By 2028, California will have only about half of the psychiatrists it will need to serve residents in need of treatment, and 28% fewer psychologists, social workers and counselors than necessary to meet the projected demand, according to the UC San Francisco’s Philip R. Lee Institute for Health Policy Studies. And in some communities and regions, the shortages will be even worse.

UnitedHealth Group is collaborating with UC San Diego and UC San Francisco on four-year grants totaling $8 million to help the schools grow and diversify their pipelines of diverse child and adolescent psychiatrists and psychiatric nurse practitioners. The goal of the collaboration is to address a projected critical shortage of psychiatrists, psychologists, social workers and counselors in the state of California.

Details of the Initiative 

Each institution received a four-year, $4 million grant to expand the mental health workforce in California:

  • •  The partnership with UC San Francisco’s School of Medicine and School of Nursing will create a new public psychiatry opportunity within the child psychiatry fellowship; recruit diverse students for its Psychiatric-Mental Health Nurse Practitioner program; and provide scholarships and living stipends to underrepresented medical and nursing students pursuing child and adolescent mental health careers.

  • •  The collaboration with UC San Diego School of Medicine will encourage medical students to pursue careers in mental health through the introduction of novel learning opportunities, individualized mentorship, scholarships, and financial education support for participating residents.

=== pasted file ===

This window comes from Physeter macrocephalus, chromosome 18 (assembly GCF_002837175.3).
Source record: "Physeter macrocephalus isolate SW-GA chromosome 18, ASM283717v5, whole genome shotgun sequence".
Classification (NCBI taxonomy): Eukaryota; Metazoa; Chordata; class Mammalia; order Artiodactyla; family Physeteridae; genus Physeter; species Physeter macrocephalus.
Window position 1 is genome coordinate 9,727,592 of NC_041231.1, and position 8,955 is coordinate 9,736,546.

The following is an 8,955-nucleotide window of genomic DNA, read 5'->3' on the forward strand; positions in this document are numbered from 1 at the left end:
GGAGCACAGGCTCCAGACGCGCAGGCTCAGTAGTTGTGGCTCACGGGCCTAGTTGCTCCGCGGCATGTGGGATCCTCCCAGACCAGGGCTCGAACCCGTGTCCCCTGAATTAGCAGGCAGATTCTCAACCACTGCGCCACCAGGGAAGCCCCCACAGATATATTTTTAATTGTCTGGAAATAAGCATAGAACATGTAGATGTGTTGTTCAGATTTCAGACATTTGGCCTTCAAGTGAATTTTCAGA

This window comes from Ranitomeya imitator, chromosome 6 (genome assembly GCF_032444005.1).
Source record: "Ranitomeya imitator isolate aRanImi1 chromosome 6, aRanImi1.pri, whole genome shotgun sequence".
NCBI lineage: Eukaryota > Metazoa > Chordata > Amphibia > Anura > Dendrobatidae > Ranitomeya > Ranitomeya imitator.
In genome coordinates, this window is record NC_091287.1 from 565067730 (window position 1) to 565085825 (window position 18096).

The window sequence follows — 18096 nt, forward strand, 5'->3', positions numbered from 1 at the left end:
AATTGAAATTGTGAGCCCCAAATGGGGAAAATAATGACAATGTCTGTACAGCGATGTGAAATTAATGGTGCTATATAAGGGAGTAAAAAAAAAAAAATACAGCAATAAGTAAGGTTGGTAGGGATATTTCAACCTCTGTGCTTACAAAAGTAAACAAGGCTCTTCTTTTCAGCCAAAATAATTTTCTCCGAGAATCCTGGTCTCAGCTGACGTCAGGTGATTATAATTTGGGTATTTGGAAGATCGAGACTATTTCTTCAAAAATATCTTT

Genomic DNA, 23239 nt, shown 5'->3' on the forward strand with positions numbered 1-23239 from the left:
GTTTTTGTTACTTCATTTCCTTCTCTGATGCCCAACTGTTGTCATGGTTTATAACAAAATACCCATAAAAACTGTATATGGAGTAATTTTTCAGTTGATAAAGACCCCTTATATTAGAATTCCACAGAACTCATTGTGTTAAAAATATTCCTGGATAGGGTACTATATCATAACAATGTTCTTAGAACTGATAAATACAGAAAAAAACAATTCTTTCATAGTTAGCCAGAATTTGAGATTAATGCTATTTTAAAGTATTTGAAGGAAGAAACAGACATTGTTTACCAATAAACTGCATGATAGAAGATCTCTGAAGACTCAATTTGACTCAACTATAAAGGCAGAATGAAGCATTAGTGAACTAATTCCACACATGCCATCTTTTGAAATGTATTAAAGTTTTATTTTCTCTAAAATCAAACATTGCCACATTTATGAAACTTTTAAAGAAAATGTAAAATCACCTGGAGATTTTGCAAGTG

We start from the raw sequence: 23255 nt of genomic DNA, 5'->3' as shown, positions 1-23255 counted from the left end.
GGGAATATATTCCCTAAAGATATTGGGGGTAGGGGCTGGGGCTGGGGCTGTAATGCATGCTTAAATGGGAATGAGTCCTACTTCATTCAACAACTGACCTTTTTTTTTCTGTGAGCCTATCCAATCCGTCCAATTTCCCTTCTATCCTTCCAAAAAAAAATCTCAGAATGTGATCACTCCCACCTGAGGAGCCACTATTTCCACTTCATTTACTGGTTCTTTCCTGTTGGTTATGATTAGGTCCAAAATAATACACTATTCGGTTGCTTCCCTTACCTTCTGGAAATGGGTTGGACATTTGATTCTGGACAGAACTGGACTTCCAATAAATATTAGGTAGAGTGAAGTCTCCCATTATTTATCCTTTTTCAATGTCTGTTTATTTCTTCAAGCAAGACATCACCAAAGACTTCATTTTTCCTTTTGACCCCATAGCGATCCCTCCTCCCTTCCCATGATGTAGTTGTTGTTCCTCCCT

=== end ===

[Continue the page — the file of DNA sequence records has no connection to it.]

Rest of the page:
“We have a serious shortage in our state’s mental health workforce,” said Lt. Gov. Eleni Kounalakis. These grants “will be a critical step in helping to develop and grow a diverse health care workforce that is well-prepared to address the distinct mental health needs of children and youth in California. As a UC regent, I am proud that this effort will leverage the incredible expertise of the University of California to better serve our communities.”

The Need to Expand California’s Mental Health Workforce

There is a severe shortage of pediatric mental health providers in California with only 13 child and adolescent psychiatrists per 100,000 children, compared to 75 pediatricians per 100,000 children. It is estimated that up to 1 in 5 children living in the United States experiences a mental disorder, according to the National Research Council and Institute of Medicine report. The teen suicide rate has increased 34% in the past four years for California adolescents ages 15-19, according to America’s Health Rankings 2020 Health of Women and Children Data Update.

“One of our most pressing health care needs is the mental health and well-being of children and adolescents,” said Steve Cain, CEO of UnitedHealthcare of California, part of UnitedHealth Group. “Together with the University of California, San Francisco, and the University of California, San Diego, UnitedHealth Group is honored to help lead the expansion and diversification of the health care workforce.”

Learn more: California Mental Health Services Division